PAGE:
The scoring threat is probably sophomore Bralon Addison, who already has two touchdowns (tied with John Mundt for the team lead). Addison is the shorter and smaller than Huff, yet has been a short yardage option for this offense. Also, important note, this team has had six different receivers catch a touchdown pass, so ultimately any one of these receivers could catch fire and burn Cal’s secondary.
When it comes to this weekend, the issue will be Cal’s ability to put pressure on Oregon vs. Oregon’s ability to make plays fast. Oregon plays fast, but they score quickly also. The have one of the best offensive lines in the nation, only allowing two sacks this season. Therefore, Oregon, and Mariota, haven’t felt too much pressure from opponents, and have been able to find success. If Cal can put pressure on Mariota they can maybe cause a few hurry plays that lead to mistakes. The game plan against Oregon (much like the game plan against Ohio State) has to revolve around disrupting the quarterback.
Oregon, like Ohio State, is talented at running the ball. The Ducks offense won’t be as potent if you take away the running game and make Mariota pass. The problem is, like two weeks ago, it’s not clear who can and cannot play for Cal this weekend. If Cal has their best linebackers and defensive linemen out there, there is a chance they can cause more disruption than Nicholls State, Virginia or Tennessee did. If this team is still down a handful of starters, this game will not play well for Cal.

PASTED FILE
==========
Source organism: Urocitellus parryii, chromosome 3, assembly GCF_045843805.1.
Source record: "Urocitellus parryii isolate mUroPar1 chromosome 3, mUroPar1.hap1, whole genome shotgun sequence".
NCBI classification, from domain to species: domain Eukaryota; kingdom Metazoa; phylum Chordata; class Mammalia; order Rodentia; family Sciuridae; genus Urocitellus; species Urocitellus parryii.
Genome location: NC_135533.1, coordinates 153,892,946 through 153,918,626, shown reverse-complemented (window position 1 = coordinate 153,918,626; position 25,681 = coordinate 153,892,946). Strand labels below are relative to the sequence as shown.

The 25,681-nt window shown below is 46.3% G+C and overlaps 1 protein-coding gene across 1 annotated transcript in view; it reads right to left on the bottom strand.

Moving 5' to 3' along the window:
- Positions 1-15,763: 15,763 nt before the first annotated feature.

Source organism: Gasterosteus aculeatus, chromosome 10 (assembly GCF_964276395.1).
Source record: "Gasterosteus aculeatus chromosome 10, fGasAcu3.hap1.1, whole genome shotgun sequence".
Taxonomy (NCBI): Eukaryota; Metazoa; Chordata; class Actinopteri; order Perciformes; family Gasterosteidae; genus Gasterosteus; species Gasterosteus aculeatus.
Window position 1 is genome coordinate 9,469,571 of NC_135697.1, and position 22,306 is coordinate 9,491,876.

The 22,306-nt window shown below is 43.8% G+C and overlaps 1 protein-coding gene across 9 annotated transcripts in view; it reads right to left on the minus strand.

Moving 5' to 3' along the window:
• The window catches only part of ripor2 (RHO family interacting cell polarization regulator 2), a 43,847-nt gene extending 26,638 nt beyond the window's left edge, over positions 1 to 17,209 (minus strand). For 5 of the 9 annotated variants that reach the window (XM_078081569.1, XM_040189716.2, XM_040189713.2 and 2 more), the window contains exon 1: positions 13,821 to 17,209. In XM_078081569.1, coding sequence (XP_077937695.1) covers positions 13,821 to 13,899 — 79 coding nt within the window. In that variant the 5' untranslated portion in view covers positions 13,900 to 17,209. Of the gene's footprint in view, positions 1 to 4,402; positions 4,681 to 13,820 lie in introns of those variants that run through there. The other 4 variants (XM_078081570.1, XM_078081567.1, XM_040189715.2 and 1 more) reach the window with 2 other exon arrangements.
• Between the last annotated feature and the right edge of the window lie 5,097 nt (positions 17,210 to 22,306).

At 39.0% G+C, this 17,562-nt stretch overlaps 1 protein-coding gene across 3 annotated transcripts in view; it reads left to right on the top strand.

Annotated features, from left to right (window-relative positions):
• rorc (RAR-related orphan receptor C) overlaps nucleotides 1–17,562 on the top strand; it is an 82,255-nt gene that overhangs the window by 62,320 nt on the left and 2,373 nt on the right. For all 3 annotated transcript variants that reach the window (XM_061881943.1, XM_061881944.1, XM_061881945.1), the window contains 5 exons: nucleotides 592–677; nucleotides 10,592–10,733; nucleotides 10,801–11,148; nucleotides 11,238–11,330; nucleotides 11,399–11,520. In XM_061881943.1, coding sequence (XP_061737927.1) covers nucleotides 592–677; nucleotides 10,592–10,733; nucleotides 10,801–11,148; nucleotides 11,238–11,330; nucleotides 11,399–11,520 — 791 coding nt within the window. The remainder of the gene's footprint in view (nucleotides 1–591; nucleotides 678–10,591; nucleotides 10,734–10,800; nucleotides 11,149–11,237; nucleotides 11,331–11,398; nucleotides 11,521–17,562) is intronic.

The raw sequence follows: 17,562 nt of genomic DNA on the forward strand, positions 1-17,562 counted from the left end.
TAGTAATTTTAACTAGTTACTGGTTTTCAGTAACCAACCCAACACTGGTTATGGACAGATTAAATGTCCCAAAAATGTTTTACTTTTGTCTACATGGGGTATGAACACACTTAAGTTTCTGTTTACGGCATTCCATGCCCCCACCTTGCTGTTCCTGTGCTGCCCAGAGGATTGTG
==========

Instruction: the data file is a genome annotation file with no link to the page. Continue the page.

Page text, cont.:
Lastly, Cal must win the third down battle. Oregon is 15-32 on third down (47%). Cal will have to keep that completion success down. Why? Because if you keep Oregon from continually picking up the first downs, they cannot get to the red zone, where they are 16/19 on red zone scores. No one can stop Oregon in the red zone; Cal doesn’t want to be tasked with being the team to have to do so in order to win.
Topics: 2001 Oregon Ducks, 2002 Fiesta Bowl, Bralon Addison, Cal Golden Bears, Cal/Oregon Preview, Colorado Buffaloes, De'Anthony Thomas, Jake Rodrigues, Jeff Lockie, Joey Harrington, John Mundt, Josh Huff, Marcus Mariota, Mark Helfrich, Oregon Ducks